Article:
CHECS is rolling out a new UK-wide TB Entry Level Membership, with a focus on biosecurity ‘basics’ to help farmers reduce the risk of TB breakdowns in herds.
The cattle health regulatory body launched its TB Herd Accreditation in 2016 to help farmers protect herds against the disease, but tough requirements had limited take-up.
Following Defra's response to the Bovine TB Strategy (Godfray) Review in March 2020, CHECS and the British Cattle Veterinary Association (BVCA) developed the new TB Entry Level Membership
This means farmers can adopt a baseline standard of ‘no regrets’ biosecurity measures without some of the more challenging measures included in full TB Herd Accreditation.
Bovine TB has a devastating impact on farmers: it is the UK’s most challenging animal health issue, costing farms around £18,600 per breakdown and in some cases more.
Keith Cutler, chair of the CHECS technical committee said: “Farmers often think that TB is uncontrollable, but biosecurity is a key tool in tackling it.
“It is far more than just having a boot dip on the yard; but it can be easily implemented and doesn’t have to be expensive.”
A key message from the Godfray review was there needed to be a change in industry behaviour, explained Sarah Tomlinson, of the TB Advisory Service, who helped develop the Entry Level approach.
“It was recognised that TB Herd Accreditation doesn’t suit all farms and businesses, so TB Entry Level Membership bridges this gap and makes an accessible scheme for all to get involved at their own level.
“The government recognises the important role private vets can play in TB eradication and the need to increase engagement in TB biosecurity.
"The Entry Level scheme promotes all of these elements on farm,” she explained.
Entry Level allows vets and farmers to discuss biosecurity and disease transmission pathways, and implement a tailored plan for the farm that can be reviewed and amended with ease.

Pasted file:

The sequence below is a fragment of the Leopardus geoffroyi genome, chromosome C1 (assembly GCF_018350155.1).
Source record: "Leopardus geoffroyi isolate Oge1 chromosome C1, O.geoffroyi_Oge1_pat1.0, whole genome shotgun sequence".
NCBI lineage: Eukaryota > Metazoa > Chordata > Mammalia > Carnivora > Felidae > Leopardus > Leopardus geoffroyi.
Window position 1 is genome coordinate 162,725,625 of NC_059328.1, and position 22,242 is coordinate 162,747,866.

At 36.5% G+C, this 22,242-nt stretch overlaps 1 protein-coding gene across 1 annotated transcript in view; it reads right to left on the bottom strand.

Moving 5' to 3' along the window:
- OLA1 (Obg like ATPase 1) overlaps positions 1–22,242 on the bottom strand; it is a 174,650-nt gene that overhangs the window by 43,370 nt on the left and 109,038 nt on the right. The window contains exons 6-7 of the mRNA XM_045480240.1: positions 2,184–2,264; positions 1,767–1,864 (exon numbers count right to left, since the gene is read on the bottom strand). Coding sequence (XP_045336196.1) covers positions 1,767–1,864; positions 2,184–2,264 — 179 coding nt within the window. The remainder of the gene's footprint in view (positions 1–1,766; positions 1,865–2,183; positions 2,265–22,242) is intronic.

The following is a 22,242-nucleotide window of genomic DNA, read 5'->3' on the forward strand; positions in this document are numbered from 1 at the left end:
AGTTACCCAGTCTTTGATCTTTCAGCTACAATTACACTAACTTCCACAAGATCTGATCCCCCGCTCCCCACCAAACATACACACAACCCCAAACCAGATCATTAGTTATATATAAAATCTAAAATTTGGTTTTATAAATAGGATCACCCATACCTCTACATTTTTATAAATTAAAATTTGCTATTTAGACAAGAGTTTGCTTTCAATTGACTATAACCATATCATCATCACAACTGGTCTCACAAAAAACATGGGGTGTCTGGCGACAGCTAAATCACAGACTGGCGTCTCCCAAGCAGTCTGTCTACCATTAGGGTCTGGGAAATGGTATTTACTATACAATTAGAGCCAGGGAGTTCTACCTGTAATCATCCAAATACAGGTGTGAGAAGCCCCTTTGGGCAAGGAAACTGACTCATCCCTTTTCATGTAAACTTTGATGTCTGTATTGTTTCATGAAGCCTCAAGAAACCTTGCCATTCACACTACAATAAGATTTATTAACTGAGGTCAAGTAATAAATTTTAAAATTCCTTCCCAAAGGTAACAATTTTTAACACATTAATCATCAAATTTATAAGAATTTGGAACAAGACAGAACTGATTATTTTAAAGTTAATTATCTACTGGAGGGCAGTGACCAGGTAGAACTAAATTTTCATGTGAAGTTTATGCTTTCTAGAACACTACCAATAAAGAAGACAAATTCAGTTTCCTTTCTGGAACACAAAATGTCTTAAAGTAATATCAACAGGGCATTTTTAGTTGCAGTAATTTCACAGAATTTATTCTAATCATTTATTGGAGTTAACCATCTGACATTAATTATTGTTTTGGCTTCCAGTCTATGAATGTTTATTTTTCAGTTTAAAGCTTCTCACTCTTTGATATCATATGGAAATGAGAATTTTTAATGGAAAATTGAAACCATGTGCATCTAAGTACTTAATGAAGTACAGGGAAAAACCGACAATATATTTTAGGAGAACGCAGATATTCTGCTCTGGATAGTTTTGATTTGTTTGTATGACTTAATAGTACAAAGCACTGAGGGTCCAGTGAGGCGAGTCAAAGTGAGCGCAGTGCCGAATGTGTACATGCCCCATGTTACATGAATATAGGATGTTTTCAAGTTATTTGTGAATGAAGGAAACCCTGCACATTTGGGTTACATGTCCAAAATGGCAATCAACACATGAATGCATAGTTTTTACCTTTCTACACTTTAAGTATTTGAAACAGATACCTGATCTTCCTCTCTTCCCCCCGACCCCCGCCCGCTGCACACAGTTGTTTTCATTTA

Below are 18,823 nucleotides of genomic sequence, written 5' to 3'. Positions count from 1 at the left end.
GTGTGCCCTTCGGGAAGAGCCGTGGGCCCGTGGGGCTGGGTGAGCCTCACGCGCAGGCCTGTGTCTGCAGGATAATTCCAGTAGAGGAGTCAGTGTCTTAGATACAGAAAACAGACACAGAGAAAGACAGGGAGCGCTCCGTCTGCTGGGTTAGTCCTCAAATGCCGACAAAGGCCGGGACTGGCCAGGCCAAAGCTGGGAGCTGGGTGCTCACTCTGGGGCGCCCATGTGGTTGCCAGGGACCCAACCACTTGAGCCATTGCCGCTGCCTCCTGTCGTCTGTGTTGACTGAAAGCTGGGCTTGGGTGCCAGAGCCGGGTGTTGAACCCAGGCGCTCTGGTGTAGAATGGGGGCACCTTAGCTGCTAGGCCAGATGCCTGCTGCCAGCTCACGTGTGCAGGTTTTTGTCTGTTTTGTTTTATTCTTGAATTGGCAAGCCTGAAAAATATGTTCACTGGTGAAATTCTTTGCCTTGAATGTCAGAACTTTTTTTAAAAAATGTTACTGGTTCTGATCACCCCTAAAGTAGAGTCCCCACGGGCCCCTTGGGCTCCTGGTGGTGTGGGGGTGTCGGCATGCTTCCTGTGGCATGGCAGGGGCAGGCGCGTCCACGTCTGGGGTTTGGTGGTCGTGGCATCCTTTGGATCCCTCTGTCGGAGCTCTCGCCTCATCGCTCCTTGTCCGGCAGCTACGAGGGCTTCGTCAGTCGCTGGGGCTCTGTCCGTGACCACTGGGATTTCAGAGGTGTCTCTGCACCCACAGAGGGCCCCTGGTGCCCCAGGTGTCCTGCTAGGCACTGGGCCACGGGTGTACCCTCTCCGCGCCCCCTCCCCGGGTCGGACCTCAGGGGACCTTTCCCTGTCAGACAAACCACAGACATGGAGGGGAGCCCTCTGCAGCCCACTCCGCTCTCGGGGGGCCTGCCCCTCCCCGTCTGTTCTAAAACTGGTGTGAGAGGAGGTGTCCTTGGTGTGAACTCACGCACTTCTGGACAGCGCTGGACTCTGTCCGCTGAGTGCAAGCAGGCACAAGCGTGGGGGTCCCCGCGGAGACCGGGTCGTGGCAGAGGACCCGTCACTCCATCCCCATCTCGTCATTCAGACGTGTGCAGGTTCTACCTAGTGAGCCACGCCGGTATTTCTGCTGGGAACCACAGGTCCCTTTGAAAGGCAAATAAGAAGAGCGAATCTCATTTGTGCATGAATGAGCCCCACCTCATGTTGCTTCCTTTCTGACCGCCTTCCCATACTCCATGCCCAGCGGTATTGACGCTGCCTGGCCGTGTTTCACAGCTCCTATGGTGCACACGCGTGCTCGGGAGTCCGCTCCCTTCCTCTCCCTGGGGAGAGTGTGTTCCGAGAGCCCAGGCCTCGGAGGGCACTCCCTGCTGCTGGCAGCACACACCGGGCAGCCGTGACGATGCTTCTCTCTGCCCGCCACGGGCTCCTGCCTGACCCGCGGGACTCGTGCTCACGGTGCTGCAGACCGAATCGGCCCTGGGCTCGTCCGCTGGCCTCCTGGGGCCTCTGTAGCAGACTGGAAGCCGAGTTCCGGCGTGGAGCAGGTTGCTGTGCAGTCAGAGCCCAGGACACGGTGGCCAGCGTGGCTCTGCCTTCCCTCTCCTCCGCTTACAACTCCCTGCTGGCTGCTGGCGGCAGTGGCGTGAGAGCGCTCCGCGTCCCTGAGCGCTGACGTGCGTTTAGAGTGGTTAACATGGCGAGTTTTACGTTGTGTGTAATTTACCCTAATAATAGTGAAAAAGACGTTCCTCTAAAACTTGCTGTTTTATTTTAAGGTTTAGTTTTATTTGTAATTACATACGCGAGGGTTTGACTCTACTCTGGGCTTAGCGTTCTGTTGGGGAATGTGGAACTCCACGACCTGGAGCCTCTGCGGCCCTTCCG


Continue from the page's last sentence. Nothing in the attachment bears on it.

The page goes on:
“All farmers should be able to make improvements; even those who are already addressing the risk factors can make minor amends to comply,” Ms Tomlinson said.
This proactive strategy should reduce the risk of infection, duration of breakdowns and re-infection, she added.
“It’s a case of accepting there are things that will be out of your control but tackling what can be controlled."
The TB Entry Level Membership is based on six risk factors, with the farmer and their vet choosing at least one option from each risk factor, these are:
• Minimise TB risk from purchased cattle (eg only buying cattle from lower-risk herds)
• Minimise TB risk from cattle in other herds (eg never grazing cattle on contiguous grazing at the same time as a neighbour’s cattle)
• Minimise TB risk from your own animals (eg cull inconclusive reactors)
• Minimise the spread of TB through muck or slurry (eg no imported slurry or muck used on cattle grazing land)
• Reduce TB risk from badgers (eg monitor for badger activity with cameras or mapping)
• Have a TB test failure contingency plan (eg have a plan for youngstock to leave the farm)
Ms Tomlinson explained that the options are all set around good biosecurity, which is based on evidence of transmission routes.
"This is about implementing common sense, involving mainly time and effort,” she said.
The UK’s Chief Veterinary Officer, Christine Middlemiss has welcomed the roll-out of the new initiative.
“It’s important that livestock farmers and their vets forge a strong partnership on tackling disease," Ms Middlemiss said.
“I hope the Entry Level approach will provide a way for those who want to do more to start small and build up their herd’s resilience to TB in particular."
To get involved, farmers need to apply through a participating CHECS cattle health scheme.